Good Afternoon! My meeting here in Orlando started at 8:00 AM so I am a bit late in getting your daily devotion out! Actually, since it is 4:30 PM, you might say more than a little late, but here goes!
14“But when you see the desolating sacrilege set up where it ought not to be (let the reader understand), then those in Judea must flee to the mountains; 15the one on the housetop must not go down or enter the house to take anything away; 16the one in the field must not turn back to get a coat. 17Woe to those who are pregnant and to those who are nursing infants in those days! 18Pray that it may not be in winter. 19For in those days there will be suffering, such as has not been from the beginning of the creation that God created until now, no, and never will be. 20And if the Lord had not cut short those days, no one would be saved; but for the sake of the elect, whom he chose, he has cut short those days. 21And if anyone says to you at that time, ‘Look! Here is the Messiah!’ or ‘Look! There he is!’ —do not believe it. 22False messiahs and false prophets will appear and produce signs and omens, to lead astray, if possible, the elect. 23But be alert; I have already told you everything.
“But when you see the desolating sacrilege set up where it ought not to be” — This is a reference to Daniel 9:27, “and in their place shall be an abomination that desolates”. Daniel is a blend of apocalypse and the story of Daniel, a prophet and leader during the time of the exile. The reference, then, is apocalyptic in nature. What is an apocalypse? It was a form of writing common in biblical days, where wildly imaginative images were used to make a point. I would compare it to a fantasy today, one which intends to make a point, like “Hunger Games” speaks to the dichotomy between poverty and wealth by using a fantasy story that exaggerates the dichotomy. Daniel likely speaks to the desecration of the temple in Jerusalem by Antiochus IV Epiphanes, which occurred around 167 BC. Jesus likely is referring to a further desecration of the temple which would occur with, or prior to, its destruction in 70 CE. There are some who say it was the Jewish rebels, the Zealots, who desecrated the temple when they took refuge in the temple during the siege of Jerusalem by Rome. (Others claim the Romans desecrated the temple.) There were several groups of Zealots, with different leaders, some of whom claimed to be Messiah, who fought among themselves, murdering one another in the temple itself. If we follow that line of thinking, then the things Jesus says next fall into place. The siege resulted in terrible famine within the city, which would have made any who remained in the city endure terrible hardship; many died of starvation. Those who remained were slaughtered when Rome finally overcame the defenses. The historian Josephus claims some 100,000 were killed; other estimates run 30,000 to 40,000. These events fit with Jesus’ description of “in those days”.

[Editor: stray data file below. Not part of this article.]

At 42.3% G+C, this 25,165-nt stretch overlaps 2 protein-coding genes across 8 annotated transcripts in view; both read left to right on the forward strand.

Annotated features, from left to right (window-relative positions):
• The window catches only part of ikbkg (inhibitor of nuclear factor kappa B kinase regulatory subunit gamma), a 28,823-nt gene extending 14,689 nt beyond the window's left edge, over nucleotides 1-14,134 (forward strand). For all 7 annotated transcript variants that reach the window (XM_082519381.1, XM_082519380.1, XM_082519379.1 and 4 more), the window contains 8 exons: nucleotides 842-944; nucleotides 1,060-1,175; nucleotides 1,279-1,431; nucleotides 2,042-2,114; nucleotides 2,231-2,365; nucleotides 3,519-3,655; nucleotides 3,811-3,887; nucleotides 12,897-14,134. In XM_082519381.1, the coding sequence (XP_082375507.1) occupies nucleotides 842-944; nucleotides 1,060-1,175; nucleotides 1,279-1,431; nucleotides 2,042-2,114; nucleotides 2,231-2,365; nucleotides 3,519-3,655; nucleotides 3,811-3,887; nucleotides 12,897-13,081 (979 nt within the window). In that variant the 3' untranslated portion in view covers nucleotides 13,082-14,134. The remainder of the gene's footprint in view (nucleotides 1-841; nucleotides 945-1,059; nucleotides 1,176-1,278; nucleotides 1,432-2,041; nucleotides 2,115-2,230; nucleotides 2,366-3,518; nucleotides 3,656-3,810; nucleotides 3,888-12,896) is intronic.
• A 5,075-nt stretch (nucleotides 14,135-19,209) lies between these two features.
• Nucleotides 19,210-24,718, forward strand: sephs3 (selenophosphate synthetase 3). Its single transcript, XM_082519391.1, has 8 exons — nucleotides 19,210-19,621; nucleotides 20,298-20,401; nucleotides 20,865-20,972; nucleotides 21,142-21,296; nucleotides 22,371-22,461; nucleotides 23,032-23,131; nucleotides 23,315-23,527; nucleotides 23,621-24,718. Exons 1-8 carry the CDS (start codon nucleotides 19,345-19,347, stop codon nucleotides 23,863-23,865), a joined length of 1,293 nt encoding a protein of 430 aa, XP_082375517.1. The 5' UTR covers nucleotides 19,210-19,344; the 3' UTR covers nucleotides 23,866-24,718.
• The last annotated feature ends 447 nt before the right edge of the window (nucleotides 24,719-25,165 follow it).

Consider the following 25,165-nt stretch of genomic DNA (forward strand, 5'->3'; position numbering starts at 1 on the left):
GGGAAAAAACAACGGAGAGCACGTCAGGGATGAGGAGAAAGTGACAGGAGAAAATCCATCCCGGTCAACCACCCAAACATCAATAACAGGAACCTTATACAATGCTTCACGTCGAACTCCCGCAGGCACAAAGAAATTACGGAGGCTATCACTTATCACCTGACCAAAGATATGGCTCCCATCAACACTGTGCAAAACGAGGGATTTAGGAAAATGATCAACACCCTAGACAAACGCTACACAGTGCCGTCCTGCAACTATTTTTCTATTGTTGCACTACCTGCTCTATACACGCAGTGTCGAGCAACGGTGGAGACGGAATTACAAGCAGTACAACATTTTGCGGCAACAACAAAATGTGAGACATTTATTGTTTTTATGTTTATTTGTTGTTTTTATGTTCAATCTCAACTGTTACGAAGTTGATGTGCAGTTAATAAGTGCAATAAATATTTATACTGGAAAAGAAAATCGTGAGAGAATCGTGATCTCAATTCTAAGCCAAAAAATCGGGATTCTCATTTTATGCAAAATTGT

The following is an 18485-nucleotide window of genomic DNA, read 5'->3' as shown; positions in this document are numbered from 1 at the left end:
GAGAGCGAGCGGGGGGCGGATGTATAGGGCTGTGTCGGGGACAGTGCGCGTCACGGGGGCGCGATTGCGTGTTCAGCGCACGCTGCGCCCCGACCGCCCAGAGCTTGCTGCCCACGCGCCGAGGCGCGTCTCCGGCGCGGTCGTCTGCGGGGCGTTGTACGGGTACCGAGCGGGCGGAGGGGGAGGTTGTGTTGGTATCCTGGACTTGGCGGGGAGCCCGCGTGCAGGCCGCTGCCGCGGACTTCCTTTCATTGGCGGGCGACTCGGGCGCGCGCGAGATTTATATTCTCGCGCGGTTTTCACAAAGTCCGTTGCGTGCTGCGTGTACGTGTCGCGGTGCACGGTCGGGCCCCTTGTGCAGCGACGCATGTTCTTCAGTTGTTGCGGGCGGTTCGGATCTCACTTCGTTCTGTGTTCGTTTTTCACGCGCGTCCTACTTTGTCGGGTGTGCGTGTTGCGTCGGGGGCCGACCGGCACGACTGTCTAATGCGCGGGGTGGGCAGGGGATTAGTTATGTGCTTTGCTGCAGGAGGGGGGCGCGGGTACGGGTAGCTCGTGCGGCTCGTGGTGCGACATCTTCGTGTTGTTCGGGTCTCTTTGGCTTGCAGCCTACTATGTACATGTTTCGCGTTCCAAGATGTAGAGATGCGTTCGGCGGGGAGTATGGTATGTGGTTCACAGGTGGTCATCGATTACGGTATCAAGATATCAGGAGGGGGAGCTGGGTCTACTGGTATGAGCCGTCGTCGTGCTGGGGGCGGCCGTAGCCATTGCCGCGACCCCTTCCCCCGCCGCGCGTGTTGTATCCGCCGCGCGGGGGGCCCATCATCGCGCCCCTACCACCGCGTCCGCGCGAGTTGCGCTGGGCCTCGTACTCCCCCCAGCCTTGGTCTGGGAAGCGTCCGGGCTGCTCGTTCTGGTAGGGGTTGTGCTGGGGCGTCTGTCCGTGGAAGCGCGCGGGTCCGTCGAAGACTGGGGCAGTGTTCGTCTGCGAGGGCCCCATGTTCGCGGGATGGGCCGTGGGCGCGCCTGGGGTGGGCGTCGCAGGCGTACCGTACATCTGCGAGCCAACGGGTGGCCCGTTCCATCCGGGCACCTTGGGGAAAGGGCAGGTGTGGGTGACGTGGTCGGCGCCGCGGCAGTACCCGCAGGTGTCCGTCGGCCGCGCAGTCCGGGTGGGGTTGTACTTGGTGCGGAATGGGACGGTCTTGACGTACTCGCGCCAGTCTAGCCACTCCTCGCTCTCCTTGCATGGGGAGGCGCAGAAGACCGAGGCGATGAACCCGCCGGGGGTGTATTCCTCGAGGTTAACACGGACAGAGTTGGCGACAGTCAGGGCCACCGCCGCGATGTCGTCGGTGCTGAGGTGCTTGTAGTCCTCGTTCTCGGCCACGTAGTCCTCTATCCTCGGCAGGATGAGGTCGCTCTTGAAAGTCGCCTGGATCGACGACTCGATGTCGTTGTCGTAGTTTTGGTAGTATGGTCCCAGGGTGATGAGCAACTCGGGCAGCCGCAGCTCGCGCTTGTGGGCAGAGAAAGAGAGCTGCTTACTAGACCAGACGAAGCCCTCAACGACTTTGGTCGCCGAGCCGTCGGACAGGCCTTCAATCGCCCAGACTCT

It is interesting to note that the persecution of the early church by the Jews had resulted in most Christians leaving Jerusalem before the time of the siege – could it be that this is how the “elect”, those followers of Jesus, were saved? And then Jesus says, “But be alert; I have already told you everything.” Jesus has told us all we need to know – we need to live our lives in the Kingdom now, awaiting his coming in the Kingdom yet to come. It is not about worrying about the “when” or “how” Jesus will come; it is about trusting God and living our lives for him.